Sunday, February 1, 2015

The Power of Breaking Habits

Lately, it's been so easy for me to fall into the same patterns I always have. Over-eating, over-spending, over-analyzing. I'm less relaxed, less free, less creative. From what I hear, when we break our routines, we're more likely to free ourselves from our daily bonds. I hadn't really experienced this first hand until yesterday.

But before I get to that, about a year ago, I joined an amazing program called the Skinny Dip Society. During the 12-week immersion program, I learned how to alter my morning routines so I could start the day fresh and equipped to take on anything. From making my bed daily, to taking probiotics, to listening to a theme song, each new thing I added seemed to ground me even more. 

Unfortunately, I tend to rely heavily on those routines. They're great, but I'm less likely to mix things up. If I'm comfortable where I am, I'm not going to change it. I'm sure it's quite a common reoccurrence.

The issue lately is that I haven't been super comfortable. I've been uncomfortable. I keep looking at various things to change, but nothing seems to help. The problem isn't my environment. The problem lies in my perspective. And in order to change habits, you must change your perspective. At least I think that's how you do it...

This particular morning, I woke up immensly groggy. I had spent the night before crouched on the bathroom floor, waiting for my dinner to make an encore. It wasn't the food per-se, it was the fact that I had eaten way too much the day before. I was upset and stressed and I had been turning to the only cure I found useful in my darkened mind: snacking. 

Luckily, not only did I wake up in a sleepy haze, I woke with a lighter heart. I realized I had been carrying so much burden, that it was finally time to just take things easy. I planned on staying in my apartment futzing around (maybe putting stuff away or clearing out crap I no longer needed) while listening to a podcast. A typical morning, if I chose to stay in.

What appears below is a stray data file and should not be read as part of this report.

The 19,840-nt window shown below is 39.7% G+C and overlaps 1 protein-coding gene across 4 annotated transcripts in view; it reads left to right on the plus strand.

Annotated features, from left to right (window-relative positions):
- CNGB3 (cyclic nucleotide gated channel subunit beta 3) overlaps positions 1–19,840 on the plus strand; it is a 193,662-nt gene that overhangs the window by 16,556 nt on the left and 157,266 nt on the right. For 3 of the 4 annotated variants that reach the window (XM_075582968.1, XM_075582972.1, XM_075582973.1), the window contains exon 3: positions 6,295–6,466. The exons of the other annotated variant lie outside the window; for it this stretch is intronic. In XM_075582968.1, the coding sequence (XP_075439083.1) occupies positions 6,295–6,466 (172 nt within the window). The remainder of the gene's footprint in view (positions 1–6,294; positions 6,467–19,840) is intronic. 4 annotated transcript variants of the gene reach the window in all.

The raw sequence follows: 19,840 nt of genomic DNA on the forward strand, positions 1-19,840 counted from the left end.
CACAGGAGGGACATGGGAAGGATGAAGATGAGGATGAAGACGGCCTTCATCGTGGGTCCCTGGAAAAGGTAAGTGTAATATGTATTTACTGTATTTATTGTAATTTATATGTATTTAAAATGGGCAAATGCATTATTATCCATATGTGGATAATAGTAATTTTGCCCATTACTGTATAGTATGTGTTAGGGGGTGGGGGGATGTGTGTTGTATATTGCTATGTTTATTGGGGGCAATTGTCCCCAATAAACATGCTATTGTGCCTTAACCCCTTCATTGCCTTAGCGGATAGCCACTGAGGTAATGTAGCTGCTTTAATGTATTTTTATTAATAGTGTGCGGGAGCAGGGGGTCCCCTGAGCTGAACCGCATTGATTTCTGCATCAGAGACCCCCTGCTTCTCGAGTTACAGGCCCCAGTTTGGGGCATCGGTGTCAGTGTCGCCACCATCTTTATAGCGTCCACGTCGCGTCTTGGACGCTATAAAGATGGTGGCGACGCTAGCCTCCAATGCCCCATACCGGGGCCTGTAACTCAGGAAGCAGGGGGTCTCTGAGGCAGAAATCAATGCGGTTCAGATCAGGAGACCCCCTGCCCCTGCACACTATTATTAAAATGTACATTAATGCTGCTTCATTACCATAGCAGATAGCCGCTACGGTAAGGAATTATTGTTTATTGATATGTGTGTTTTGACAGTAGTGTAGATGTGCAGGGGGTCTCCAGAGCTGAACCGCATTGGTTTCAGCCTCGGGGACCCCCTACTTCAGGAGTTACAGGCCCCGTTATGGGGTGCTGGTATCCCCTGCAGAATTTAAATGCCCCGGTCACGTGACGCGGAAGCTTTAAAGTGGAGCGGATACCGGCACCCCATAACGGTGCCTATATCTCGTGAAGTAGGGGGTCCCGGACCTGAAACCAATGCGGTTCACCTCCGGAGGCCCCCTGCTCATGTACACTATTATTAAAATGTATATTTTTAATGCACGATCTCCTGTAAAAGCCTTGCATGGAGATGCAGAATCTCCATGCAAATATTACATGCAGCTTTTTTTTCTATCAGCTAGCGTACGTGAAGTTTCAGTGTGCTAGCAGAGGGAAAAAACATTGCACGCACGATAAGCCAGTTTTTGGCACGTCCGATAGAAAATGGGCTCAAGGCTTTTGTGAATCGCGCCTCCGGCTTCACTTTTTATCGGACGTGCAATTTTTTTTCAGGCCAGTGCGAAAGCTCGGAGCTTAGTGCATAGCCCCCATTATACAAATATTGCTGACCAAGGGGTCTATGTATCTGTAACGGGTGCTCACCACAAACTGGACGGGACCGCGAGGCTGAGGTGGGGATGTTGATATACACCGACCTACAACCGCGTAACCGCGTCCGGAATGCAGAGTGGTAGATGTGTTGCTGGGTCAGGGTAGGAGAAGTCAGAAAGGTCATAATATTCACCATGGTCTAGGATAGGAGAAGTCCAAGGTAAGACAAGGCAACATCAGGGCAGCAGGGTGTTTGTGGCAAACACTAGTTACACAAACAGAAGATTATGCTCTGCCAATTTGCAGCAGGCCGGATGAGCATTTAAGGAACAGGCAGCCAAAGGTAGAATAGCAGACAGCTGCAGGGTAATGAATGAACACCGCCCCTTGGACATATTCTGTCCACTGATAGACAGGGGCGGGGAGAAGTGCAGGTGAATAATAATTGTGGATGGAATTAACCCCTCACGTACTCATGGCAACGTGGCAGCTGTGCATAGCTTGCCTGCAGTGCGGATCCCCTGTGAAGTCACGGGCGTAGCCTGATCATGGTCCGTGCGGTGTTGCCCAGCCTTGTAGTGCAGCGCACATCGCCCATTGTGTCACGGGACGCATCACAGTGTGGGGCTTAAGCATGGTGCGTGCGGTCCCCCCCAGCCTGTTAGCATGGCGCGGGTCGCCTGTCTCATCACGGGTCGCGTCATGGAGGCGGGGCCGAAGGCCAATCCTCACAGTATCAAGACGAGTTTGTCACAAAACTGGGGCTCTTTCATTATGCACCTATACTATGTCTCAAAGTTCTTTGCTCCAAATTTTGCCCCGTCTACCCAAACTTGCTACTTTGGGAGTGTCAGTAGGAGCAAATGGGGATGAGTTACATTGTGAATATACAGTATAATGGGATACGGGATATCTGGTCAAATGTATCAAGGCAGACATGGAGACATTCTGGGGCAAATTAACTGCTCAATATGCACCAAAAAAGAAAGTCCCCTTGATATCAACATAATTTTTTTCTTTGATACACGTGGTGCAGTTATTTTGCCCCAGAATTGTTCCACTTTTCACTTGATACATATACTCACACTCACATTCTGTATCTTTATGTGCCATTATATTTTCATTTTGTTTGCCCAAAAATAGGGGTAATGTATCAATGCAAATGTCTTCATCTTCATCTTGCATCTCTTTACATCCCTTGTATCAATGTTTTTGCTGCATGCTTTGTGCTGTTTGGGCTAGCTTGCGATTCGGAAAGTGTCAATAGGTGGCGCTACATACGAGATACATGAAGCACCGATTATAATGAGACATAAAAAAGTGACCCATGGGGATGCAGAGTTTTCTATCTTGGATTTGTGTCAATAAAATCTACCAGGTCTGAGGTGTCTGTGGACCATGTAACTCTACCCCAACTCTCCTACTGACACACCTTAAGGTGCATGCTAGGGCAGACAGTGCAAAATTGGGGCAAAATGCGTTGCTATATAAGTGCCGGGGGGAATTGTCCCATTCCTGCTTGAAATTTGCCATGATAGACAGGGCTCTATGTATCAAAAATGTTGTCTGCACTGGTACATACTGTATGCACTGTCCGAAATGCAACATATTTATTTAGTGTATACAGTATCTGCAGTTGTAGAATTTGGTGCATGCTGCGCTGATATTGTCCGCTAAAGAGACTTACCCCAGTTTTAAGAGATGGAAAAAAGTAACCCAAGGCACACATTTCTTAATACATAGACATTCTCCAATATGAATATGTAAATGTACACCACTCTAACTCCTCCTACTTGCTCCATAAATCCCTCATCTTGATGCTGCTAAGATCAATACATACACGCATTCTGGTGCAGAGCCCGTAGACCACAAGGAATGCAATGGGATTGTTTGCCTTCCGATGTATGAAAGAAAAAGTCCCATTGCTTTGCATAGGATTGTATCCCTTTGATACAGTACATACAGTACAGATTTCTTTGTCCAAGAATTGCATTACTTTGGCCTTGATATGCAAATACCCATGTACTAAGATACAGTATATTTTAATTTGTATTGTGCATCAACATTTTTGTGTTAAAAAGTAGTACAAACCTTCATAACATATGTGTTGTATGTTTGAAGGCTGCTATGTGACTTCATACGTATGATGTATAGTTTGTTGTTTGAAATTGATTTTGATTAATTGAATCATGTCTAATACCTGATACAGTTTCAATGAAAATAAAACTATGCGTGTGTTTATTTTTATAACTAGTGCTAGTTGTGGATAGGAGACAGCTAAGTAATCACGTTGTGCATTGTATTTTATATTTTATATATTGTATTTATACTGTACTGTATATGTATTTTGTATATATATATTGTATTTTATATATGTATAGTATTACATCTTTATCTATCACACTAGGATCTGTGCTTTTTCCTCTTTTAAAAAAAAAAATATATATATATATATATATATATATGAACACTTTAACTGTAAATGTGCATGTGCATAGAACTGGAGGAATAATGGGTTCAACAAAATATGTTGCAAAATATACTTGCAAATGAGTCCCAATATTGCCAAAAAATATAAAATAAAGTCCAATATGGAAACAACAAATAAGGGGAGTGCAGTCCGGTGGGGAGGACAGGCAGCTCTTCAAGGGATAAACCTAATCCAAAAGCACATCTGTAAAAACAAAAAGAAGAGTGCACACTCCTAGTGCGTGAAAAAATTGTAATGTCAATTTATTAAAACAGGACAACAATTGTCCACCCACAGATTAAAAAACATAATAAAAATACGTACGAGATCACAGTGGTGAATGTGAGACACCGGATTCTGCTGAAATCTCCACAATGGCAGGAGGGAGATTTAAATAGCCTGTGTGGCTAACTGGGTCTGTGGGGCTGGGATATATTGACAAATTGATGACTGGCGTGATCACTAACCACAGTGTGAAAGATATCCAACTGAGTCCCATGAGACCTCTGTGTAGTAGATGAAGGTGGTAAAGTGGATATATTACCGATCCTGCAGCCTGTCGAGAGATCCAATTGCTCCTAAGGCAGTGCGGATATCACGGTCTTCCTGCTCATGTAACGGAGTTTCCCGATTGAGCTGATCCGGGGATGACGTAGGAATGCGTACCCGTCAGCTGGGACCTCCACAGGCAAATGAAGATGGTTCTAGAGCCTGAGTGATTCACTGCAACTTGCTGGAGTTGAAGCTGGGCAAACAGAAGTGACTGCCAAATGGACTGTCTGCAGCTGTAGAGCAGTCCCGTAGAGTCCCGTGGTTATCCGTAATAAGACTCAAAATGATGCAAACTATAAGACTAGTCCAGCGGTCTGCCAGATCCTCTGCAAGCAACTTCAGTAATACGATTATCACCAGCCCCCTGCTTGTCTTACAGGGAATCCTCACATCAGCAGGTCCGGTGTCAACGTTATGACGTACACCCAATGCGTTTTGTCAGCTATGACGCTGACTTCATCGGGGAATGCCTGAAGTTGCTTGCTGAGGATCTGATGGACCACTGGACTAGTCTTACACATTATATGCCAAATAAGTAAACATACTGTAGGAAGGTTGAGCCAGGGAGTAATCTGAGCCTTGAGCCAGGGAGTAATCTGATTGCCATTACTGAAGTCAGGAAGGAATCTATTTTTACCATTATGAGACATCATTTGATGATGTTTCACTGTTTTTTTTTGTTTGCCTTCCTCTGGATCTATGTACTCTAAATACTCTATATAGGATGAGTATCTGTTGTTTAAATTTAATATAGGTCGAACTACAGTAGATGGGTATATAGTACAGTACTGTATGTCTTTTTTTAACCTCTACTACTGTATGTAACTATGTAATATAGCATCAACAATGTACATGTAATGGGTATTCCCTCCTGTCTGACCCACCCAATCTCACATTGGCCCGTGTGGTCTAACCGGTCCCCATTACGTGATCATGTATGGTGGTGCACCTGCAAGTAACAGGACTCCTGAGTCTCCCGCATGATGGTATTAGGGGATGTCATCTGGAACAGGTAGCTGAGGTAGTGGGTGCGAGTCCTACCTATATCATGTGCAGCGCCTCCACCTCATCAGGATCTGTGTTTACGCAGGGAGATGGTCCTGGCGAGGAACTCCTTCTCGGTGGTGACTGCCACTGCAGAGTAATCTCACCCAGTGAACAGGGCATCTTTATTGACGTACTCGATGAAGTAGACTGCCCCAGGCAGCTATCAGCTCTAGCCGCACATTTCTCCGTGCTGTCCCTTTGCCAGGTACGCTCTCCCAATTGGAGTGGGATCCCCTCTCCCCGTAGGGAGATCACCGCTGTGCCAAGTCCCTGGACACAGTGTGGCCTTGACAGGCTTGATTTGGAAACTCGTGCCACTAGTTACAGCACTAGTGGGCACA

Instead, my phone dinged. It was my friend Cristina. We met at work a few years ago, and couldn't stop conversing about God, spirituality, relationships, and reaching our highest potential. We can always sense when the other is out of alignment, and try everything in our power to help get them back on course.

"Do you want to go to a movie this morning?" She said. Sitting in a 2-hour movie that started at 9am wasn't really the morning I was aiming for, but I did want to spend time with her, so we agreed to grabbing breakfast in our neighborhood. 

I had pre-determined that I needed to consume more green-juice, so I suggested we hit up a new place that specialized in whipping up fruits and veggies into liquid form. It was just what the doctor ordered. I would do it every day if I could...

Then we strolled down the thoroughfare to another favorite coffee shop, where we swapped inspirational quotes and stories about our love life. We're both in the dating stage, in which we feel challenged (frustrated, yet determined) each and every day. We share ideas, philosophies, successes, and failures. She introduced me to relationship guru Alison Armstrong a couple years ago, who's work has changed both of our lives. (I couldn't recommend her work enough, however, you must be ready for a huge shift, because her way of thinking is completely different than most women's).